PHOTO OF THE DAY: A U.S. Capitol Police officer stands at a reinforced gate at the Capitol on Saturday, the day after an attack left one officer dead. | Tasos Katopodis/Getty Images


BIDEN’S BALANCING ACT — “How Joe Biden tamed the left — at least for now,” WaPo: “The administration’s warm relationship with the left is one of the most surprising aspects of the Biden presidency, particularly after a bitterly fought primary campaign where many liberals saw Biden as too close to Republicans and too timid to enact bold change. … But the honeymoon could also be short-lived.

“Biden is entering a period of complicated negotiations on Capitol Hill over his jobs and infrastructure plan, which is almost certain to result in setbacks for the left. … And an overly close relationship poses risks for both sides. Liberal leaders could lose credibility with supporters, particularly if Biden does not make progress on items such as increasing the minimum wage or defies them on other key issues. Likewise, if Biden appears too cozy with the left wing of the party, it could help Republicans paint him as a radical or a socialist — a narrative that the GOP failed to carry off during the 2020 campaign.


DEEP DIVE — “How Trump Steered Supporters Into Unwitting Donations,” by NYT’s Shane Goldmacher: “Stacy Blatt was in hospice care last September listening to Rush Limbaugh’s dire warnings about how badly Donald J. Trump’s campaign needed money when he went online and chipped in everything he could: $500. It was a big sum for a 63-year-old battling cancer and living in Kansas City on less than $1,000 per month. But that single contribution — federal records show it was his first ever — quickly multiplied. …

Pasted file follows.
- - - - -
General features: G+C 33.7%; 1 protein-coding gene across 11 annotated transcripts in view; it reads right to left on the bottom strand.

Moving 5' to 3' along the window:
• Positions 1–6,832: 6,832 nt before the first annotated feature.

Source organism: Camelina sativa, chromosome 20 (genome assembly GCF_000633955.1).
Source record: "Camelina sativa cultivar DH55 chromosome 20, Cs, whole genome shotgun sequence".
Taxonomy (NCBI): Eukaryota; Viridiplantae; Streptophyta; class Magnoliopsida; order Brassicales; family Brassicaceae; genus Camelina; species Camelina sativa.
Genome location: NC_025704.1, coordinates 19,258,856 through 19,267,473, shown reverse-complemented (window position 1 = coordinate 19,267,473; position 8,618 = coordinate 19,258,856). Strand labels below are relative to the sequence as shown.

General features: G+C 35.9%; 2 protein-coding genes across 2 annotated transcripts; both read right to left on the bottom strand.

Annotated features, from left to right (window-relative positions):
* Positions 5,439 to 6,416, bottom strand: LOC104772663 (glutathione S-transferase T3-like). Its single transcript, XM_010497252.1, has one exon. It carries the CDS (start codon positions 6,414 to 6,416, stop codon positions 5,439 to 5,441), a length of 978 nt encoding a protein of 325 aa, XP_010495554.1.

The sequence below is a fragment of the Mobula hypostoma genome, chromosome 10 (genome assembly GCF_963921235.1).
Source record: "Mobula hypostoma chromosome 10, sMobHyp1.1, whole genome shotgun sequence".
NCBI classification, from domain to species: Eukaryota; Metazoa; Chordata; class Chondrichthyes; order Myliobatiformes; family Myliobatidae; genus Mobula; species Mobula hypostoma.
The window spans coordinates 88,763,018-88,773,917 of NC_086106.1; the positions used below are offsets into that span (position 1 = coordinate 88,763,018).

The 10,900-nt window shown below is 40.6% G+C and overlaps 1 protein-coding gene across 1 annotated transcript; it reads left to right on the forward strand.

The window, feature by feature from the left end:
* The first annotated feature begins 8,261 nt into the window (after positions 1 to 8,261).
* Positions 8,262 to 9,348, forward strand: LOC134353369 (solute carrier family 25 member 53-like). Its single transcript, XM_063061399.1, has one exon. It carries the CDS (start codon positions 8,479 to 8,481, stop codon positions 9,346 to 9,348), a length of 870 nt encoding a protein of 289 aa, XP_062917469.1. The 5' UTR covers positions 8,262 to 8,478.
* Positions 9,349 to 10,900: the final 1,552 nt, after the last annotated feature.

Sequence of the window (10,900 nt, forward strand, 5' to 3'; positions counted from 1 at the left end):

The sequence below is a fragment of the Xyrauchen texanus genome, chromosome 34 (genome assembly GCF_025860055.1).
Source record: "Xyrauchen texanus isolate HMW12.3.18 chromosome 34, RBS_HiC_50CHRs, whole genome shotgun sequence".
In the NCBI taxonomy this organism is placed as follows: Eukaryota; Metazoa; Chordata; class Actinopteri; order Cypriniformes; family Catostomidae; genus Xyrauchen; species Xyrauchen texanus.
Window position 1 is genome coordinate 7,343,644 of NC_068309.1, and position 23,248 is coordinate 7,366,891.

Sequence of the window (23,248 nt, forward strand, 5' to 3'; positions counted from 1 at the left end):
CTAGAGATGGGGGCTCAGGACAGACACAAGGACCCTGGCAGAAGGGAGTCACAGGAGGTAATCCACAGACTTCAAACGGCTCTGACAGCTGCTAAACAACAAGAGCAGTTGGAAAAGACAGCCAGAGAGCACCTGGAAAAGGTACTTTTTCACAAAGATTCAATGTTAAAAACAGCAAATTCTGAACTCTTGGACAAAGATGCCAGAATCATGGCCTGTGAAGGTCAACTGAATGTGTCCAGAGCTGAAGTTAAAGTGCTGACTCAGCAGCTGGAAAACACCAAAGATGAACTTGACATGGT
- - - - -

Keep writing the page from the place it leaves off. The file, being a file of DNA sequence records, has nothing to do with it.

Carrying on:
“What the Blatts soon discovered was $3,000 in withdrawals by the Trump campaign in less than 30 days. … But what the Blatts believed was duplicity was actually an intentional scheme to boost revenues by the Trump campaign and the for-profit company that processed its online donations, WinRed. Facing a cash crunch and getting badly outspent by the Democrats, the campaign had begun last September to set up recurring donations by default for online donors, for every week until the election.

“Contributors had to wade through a fine-print disclaimer and manually uncheck a box to opt out. As the election neared, the Trump team made that disclaimer increasingly opaque, an investigation by The New York Times showed. It introduced a second prechecked box, known internally as a ‘money bomb,’ that doubled a person’s contribution. Eventually its solicitations featured lines of text in bold and capital letters that overwhelmed the opt-out language.”


INSPIRED — “What the U.S. Can Learn From China’s Infatuation With Infrastructure,” WSJ: “Sleek airports, grand stadiums and stylized skylines captivate visitors to China. Infrastructure may be the most tangible — and admired — aspect of a modernization drive that in a generation transformed a poor country into the U.S.’s primary strategic and economic rival. …

“Emulating China is another story. China’s leapfrogging—practically to bullet trains from bicycles — may have limited direct application to improving American infrastructure. The two nations have different needs and diametrically opposed political systems, starting with carte blanche for Chinese leaders to order up construction.”